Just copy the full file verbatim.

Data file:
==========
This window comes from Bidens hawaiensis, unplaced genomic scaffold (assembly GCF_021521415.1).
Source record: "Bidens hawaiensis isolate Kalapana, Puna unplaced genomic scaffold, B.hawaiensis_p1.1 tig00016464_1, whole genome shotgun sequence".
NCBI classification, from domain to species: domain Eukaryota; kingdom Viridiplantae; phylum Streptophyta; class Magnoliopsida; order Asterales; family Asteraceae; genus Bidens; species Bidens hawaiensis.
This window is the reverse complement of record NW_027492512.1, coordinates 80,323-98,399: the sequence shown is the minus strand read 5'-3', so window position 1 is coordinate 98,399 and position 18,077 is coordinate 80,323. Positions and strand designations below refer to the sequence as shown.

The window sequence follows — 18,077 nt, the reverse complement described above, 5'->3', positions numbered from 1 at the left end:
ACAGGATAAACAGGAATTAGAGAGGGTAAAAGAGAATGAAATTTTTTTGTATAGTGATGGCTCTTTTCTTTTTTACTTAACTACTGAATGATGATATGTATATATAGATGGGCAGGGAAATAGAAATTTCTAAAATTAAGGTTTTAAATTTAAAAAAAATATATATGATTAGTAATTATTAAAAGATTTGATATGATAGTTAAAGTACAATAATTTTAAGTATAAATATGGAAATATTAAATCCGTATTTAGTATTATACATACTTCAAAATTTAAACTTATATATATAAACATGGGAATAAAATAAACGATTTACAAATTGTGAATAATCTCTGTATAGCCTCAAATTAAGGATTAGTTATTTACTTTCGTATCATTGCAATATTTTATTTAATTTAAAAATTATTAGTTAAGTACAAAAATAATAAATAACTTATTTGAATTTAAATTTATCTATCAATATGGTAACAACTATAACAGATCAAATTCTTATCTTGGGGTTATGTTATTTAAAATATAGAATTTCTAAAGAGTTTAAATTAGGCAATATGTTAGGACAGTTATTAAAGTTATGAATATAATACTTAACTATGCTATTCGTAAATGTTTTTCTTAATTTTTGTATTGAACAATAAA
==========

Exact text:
This window comes from Bidens hawaiensis, unplaced genomic scaffold (assembly GCF_021521415.1).
Source record: "Bidens hawaiensis isolate Kalapana, Puna unplaced genomic scaffold, B.hawaiensis_p1.1 tig00016464_1, whole genome shotgun sequence".
NCBI classification, from domain to species: domain Eukaryota; kingdom Viridiplantae; phylum Streptophyta; class Magnoliopsida; order Asterales; family Asteraceae; genus Bidens; species Bidens hawaiensis.
This window is the reverse complement of record NW_027492512.1, coordinates 80,323-98,399: the sequence shown is the minus strand read 5'-3', so window position 1 is coordinate 98,399 and position 18,077 is coordinate 80,323. Positions and strand designations below refer to the sequence as shown.

The window sequence follows — 18,077 nt, the reverse complement described above, 5'->3', positions numbered from 1 at the left end:
ACAGGATAAACAGGAATTAGAGAGGGTAAAAGAGAATGAAATTTTTTTGTATAGTGATGGCTCTTTTCTTTTTTACTTAACTACTGAATGATGATATGTATATATAGATGGGCAGGGAAATAGAAATTTCTAAAATTAAGGTTTTAAATTTAAAAAAAATATATATGATTAGTAATTATTAAAAGATTTGATATGATAGTTAAAGTACAATAATTTTAAGTATAAATATGGAAATATTAAATCCGTATTTAGTATTATACATACTTCAAAATTTAAACTTATATATATAAACATGGGAATAAAATAAACGATTTACAAATTGTGAATAATCTCTGTATAGCCTCAAATTAAGGATTAGTTATTTACTTTCGTATCATTGCAATATTTTATTTAATTTAAAAATTATTAGTTAAGTACAAAAATAATAAATAACTTATTTGAATTTAAATTTATCTATCAATATGGTAACAACTATAACAGATCAAATTCTTATCTTGGGGTTATGTTATTTAAAATATAGAATTTCTAAAGAGTTTAAATTAGGCAATATGTTAGGACAGTTATTAAAGTTATGAATATAATACTTAACTATGCTATTCGTAAATGTTTTTCTTAATTTTTGTATTGAACAATAAA